3 out of 5
H.P. Lovecraft’s ‘At the Mountains of Madness’ is an ambitious, and generally interesting horror yarn, but it’s also rather structurally flawed, and indicative of some of Lovecraft’s least affecting writerly tendencies.
An exploration of the (at the time) unmapped Antarctic regions leads to the discovery of the remains of some kind of vegetable / animal hybrid, and perhaps some heretofore unknown culture that predated those that’ve been documented. But now we are reading a document explaining those discovers, and pleading for no further research to go forth, due to the dangers of unearthing what should be left alone.
That’s a fair setup for a creepy tale, and certainly very Lovecrafty, plying at the Unknowns that’ve powered fascination with his mythos and stories in the decades hence his writing. Unfortunately, the tone Lovecraft employs in Mountains for his apparent “don’t open that door!” warning never actually sells that: our narrator is writing about his experience in internet clickbait parlance, essentially saying “you’ll never believe what happened” at the end of each of the story’s 12 chapters, while equally stating that the intention here is to lay clear what occurred so it’ll be undeniable that further Antarctic treks are unwise and then also being excitedly giddy in telling us about those same occurrences. It’s a conceit that never lands, in addition to it being a similar narrational device as The Colour Out of Space, in which we feel too far removed from what happened to ever feel “present” in the scares – our narrator is safe (and seemingly sane), and thus, so are we.
There’s also the show and tell imbalance that creeps up in some of H.P.’s works. Mountains of Madness has a strange cadence, in which we’re given a lot of ‘mind-blowing’ info up front – full-on descriptions of the utterly alien creatures’ remains that the Antarctic crew is discovering, tentacles and eyeballs a’plenty – and then a lengthy explanation of a series of murals painted in the creatures’ also-discovered city, which lays flat near everything about their society, and, quite too often, explains the supposedly unexplainable. The murals are rather puzzling, as they seem to depict an awful lot that even the most skilled illustrator would have trouble effectively presenting – we’re talking a deep dive on a culture’s history, apparently gleaned from sketches and notes the explorers are making off the cuff – meaning it’s quite hard to get immersed in what they display, since it’s hard to logically imagine them doing so, and combined with excessive in-house referencing (H.P.’s own stories, others off of which he’s riffing or who’ve riffed off of him), there’s zero sense of mystery regarding the whole business, and the Necronomicon’s beasties: everything’s just, like, a known quantity. So what are you trying to warn us off of, exactly?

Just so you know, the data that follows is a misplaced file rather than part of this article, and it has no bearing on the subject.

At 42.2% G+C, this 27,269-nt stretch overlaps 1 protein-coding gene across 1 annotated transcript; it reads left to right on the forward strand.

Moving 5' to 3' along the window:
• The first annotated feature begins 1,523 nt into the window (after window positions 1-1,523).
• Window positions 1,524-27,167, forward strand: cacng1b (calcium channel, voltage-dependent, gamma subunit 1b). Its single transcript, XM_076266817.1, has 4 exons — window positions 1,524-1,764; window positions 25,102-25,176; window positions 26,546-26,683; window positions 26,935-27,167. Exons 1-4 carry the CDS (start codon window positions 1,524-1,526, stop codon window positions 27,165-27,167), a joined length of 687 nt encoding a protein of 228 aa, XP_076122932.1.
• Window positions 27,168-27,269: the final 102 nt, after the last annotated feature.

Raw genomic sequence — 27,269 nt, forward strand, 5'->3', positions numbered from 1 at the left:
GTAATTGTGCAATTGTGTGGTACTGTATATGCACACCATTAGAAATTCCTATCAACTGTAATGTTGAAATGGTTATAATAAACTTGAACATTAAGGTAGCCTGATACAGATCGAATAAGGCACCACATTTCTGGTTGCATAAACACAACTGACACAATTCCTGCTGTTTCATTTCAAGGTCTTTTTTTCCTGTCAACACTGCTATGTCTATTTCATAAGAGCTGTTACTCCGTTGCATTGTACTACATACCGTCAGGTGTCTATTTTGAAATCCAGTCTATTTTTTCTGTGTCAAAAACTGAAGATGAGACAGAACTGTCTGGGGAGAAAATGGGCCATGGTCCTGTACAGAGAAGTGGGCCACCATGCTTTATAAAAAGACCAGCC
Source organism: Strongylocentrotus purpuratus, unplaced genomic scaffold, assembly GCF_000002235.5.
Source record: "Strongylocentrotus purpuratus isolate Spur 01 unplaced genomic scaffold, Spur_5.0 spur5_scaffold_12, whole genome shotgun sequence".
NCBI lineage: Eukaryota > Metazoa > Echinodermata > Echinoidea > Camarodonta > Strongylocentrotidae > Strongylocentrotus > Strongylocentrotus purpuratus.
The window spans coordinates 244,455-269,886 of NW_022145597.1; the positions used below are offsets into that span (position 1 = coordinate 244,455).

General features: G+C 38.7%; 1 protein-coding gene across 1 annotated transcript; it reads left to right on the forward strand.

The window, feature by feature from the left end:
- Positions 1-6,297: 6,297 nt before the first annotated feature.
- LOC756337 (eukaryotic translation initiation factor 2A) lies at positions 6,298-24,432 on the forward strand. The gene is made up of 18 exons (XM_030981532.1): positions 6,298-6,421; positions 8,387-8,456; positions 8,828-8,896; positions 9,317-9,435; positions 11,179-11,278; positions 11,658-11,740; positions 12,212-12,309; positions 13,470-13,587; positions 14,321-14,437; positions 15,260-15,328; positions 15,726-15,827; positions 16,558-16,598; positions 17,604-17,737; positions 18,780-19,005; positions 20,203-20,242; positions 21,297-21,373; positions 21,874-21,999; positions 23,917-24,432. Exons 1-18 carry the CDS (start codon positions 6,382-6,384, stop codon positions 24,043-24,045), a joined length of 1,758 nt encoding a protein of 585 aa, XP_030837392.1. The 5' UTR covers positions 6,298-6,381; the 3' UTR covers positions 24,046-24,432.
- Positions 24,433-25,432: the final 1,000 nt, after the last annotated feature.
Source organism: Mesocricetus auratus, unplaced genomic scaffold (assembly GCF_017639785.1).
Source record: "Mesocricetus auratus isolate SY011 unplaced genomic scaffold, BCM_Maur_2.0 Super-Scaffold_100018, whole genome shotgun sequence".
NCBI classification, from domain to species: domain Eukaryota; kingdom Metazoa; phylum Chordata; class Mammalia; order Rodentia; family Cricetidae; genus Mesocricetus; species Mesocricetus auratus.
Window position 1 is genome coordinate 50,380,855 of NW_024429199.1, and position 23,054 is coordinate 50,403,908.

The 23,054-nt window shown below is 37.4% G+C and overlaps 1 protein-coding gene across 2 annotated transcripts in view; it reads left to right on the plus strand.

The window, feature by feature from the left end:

To temper this, it’s all very interesting, it’s just never scary, and even accepting that Lovecraft style creations are now cliche, and trying to read with a contemporary eye, the writer seemed almost too intent on avoiding more typical horror language and devices to the extent of undermining his own impact: when something is revealed, it’s explained in comparison to everyday things like bubbles and subway trains, and it’s thus rather mundane sounding. Then, unfortunately, from a modern day standpoint, some of these things just come across as a bundle of tentacles, and not very practical for what H.P. is trying to sell us as a physical and functioning specimen. Not weird enough? Add more tentacles!
This is regarding reading the story as an attempted creation of horror. It fails. It’s silly. However, read as a piece of science fiction, it’s admittedly a lot more fun. While the science of the time may have been limiting, Lovecraft’s fascination with it, combined with his general fictional interests, combines for an entertaining bit of pulp, and an excitingly inventive one: though I’ve torn apart the way in which he relates the history of this mountain-bound city and its denizens, I love the concept of stumbling across this ancient culture, with its own – completely foreign – way of existing, and the flip-flopping of priorities that’s executed towards the story’s end, which leads to the reason explorations are cut short, is equally fun… again, if you just go with the baiting nature of things, and don’t hope for immersion.
‘At the Mountains of Madness,’ then, is rather ironic: it feels like Lovecraft’s attempt to serious-up his mythos as much as possible, and weigh it down with facts and figures and the then-known realities of the Arctic; in doing so, he winds up with something that doesn’t work very well as horror, but is incredibly goofy popcorn entertainment – an afternoon distraction.